Fraudsters understand these dominant behaviors well.

You may recall Bernie Madoff, who orchestrated one of the largest Ponzi schemes in history. He promised investors high and consistent returns, claiming to achieve them through a sophisticated trading strategy. Instead of investing as promised, Madoff used new investors’ money to pay fake returns to earlier investors, knowing that high returns would attract more investors due to FOMO (fear of missing out).


Another example is Zeek Rewards, where participants bought bids for penny auctions, expecting a share of profits, but no such product or bids existed.


Then there’s the infamous Wolf of Wall Street (you probably watched the movie) His operation wasn’t a Ponzi scheme but a pump-and-dump. Belfort aggressively promoted penny stocks using high-pressure sales tactics and false information to artificially inflate prices. He and his associates sold their own shares at inflated prices before the stocks crashed, causing substantial losses to investors.


All these cases revolve around fear and greed, driving people to fall victim to financial fraud schemes.


The Irony of Fear and Greed

The irony of fear and greed in investing is clear: when you’re scared, you might hesitate and miss chances; but when you’re too eager for gains, you can end up losing. In the end, it’s true when they say that the game of money and success is 80% psychological and 20% technical. 

So, how do we manage these behaviors?

  • Understand the asset you are buying: Fear often stems from uncertainty and a lack of confidence in one’s ability to make the right decision. Building knowledge and gaining experience can help to reduce fear.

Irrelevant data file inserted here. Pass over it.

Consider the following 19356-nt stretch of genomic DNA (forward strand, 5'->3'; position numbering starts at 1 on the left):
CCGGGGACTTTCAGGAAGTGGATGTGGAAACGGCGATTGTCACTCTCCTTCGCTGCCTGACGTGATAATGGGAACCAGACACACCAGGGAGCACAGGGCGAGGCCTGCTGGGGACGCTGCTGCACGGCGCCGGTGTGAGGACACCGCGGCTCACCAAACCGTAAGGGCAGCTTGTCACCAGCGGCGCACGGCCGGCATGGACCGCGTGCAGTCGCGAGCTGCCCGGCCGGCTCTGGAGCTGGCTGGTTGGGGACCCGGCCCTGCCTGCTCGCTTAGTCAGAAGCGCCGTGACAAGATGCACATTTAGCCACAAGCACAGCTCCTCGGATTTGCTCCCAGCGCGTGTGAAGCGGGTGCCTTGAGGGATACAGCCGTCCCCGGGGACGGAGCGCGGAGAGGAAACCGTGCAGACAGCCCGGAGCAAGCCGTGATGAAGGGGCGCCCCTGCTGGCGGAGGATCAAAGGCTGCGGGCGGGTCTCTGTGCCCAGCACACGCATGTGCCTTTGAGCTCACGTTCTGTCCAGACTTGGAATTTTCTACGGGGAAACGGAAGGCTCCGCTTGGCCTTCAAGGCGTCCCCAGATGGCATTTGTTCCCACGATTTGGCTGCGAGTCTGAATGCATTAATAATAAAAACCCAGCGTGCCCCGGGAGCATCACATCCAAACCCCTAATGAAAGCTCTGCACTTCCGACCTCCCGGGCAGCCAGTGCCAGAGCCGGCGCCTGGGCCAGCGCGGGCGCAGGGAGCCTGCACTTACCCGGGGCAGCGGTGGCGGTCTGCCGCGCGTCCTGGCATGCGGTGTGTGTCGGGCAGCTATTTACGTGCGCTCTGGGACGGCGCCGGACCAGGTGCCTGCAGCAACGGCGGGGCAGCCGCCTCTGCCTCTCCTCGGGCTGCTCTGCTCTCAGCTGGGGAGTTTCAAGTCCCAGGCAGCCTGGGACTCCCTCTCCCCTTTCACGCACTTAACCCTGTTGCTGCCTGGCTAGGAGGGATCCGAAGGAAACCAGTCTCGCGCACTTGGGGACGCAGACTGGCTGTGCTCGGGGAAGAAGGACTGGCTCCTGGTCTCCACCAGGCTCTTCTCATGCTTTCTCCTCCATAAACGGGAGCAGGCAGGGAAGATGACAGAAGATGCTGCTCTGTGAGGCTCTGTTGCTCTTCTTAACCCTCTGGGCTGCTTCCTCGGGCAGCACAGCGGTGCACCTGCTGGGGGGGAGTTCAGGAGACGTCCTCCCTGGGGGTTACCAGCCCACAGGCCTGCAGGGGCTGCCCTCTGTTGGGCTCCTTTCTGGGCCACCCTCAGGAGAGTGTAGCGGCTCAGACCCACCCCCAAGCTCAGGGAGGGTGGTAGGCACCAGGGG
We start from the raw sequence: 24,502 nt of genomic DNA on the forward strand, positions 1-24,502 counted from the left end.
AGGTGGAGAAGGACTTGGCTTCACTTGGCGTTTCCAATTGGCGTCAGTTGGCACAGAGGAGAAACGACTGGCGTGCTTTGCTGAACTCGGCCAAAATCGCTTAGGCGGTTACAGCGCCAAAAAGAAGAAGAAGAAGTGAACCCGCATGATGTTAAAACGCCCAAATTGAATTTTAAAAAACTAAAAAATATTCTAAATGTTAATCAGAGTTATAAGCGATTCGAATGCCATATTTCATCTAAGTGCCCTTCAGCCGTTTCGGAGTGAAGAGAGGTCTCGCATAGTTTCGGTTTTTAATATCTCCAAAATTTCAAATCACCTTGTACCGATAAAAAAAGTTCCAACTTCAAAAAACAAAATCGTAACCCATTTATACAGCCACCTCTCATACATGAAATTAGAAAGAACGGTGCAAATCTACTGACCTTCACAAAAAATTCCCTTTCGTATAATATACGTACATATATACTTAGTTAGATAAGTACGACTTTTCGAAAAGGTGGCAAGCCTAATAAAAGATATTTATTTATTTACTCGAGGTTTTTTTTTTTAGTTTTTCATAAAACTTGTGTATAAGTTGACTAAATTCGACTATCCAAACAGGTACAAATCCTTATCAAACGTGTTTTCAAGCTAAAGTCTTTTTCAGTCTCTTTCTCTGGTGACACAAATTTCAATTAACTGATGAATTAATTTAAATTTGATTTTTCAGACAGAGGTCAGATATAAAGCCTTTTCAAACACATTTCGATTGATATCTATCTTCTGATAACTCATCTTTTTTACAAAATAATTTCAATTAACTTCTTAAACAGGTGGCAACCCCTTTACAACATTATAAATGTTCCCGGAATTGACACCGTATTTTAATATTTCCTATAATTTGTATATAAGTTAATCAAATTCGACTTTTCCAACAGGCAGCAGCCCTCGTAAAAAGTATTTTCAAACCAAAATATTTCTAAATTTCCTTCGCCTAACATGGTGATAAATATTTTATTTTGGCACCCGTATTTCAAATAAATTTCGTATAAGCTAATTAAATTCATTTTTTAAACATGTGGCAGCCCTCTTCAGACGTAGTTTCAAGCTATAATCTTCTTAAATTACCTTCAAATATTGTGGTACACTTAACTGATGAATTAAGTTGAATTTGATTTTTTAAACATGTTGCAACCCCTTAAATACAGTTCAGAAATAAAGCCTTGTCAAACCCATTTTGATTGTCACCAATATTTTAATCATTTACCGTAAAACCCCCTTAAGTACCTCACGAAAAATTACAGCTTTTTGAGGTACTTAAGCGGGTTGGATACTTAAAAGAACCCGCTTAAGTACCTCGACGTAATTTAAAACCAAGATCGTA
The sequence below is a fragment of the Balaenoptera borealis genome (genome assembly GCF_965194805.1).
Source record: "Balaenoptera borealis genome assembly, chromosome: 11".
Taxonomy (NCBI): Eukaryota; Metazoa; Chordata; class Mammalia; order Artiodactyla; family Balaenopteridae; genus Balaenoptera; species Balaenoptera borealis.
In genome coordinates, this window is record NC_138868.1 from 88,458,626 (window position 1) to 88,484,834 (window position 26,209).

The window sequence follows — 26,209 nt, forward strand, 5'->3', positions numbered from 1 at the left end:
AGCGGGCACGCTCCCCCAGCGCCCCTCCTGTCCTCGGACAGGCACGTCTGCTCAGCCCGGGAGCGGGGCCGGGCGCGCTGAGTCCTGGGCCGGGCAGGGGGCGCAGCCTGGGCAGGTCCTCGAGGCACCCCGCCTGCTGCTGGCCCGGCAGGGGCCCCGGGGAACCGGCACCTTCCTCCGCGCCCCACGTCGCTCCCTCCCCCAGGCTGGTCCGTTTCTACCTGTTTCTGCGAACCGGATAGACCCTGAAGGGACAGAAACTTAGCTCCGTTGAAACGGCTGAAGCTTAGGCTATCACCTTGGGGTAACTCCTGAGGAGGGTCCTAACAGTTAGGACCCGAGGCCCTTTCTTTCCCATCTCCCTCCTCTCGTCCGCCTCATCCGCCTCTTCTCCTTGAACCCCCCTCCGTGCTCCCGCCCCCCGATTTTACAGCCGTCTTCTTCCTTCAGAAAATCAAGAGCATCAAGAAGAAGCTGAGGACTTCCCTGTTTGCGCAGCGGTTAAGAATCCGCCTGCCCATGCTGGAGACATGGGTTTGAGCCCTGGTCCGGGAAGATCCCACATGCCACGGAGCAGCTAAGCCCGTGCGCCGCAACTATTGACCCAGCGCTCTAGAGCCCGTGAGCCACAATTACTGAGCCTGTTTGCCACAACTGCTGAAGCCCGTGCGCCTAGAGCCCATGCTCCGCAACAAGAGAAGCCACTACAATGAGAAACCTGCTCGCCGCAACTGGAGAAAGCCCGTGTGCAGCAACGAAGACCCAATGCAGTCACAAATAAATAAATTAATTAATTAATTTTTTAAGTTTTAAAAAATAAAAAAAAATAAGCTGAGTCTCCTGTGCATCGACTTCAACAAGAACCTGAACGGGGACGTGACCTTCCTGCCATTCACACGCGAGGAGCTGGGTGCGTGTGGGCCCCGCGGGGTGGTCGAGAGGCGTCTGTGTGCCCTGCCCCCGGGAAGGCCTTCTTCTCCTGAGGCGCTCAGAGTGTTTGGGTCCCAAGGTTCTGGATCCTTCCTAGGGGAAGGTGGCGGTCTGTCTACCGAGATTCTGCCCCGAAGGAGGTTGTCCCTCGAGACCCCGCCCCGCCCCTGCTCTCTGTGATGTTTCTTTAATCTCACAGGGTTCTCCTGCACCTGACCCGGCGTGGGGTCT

• The people behind an investment are crucial. That’s why I favor alternative assets—I can carefully assess and understand the individuals I’ll be collaborating with. Reviewing their track record gives me confidence that we can navigate the investment until it reaches its full potential. This approach helps me understand their motivations, which are often less clear in stock investing.
  • For an investment to be worthwhile, it should meet a demand or serve specific needs. This involves understanding the business structure, how it generates income, and its ability to sustain profitability to achieve the targeted return on investment (ROI).
  • It helps me sleep well at night, knowing my investments are diversified
  • Set realistic expectations: the aim is to generate long-term returns. Speculative investing is challenging—even banks with extensive resources and manpower often lose in speculative trading. It’s wiser to focus on long-term goals. While it may not be flashy, it’s a steady path to building wealth.

As a reminder, fear and greed are intrinsic to human nature. You can’t simply put on a poker face and claim to be devoid of either, but you can learn to manage them. The first step is awareness. Now that you are aware, it’s time to create your investing fundamentals and criteria.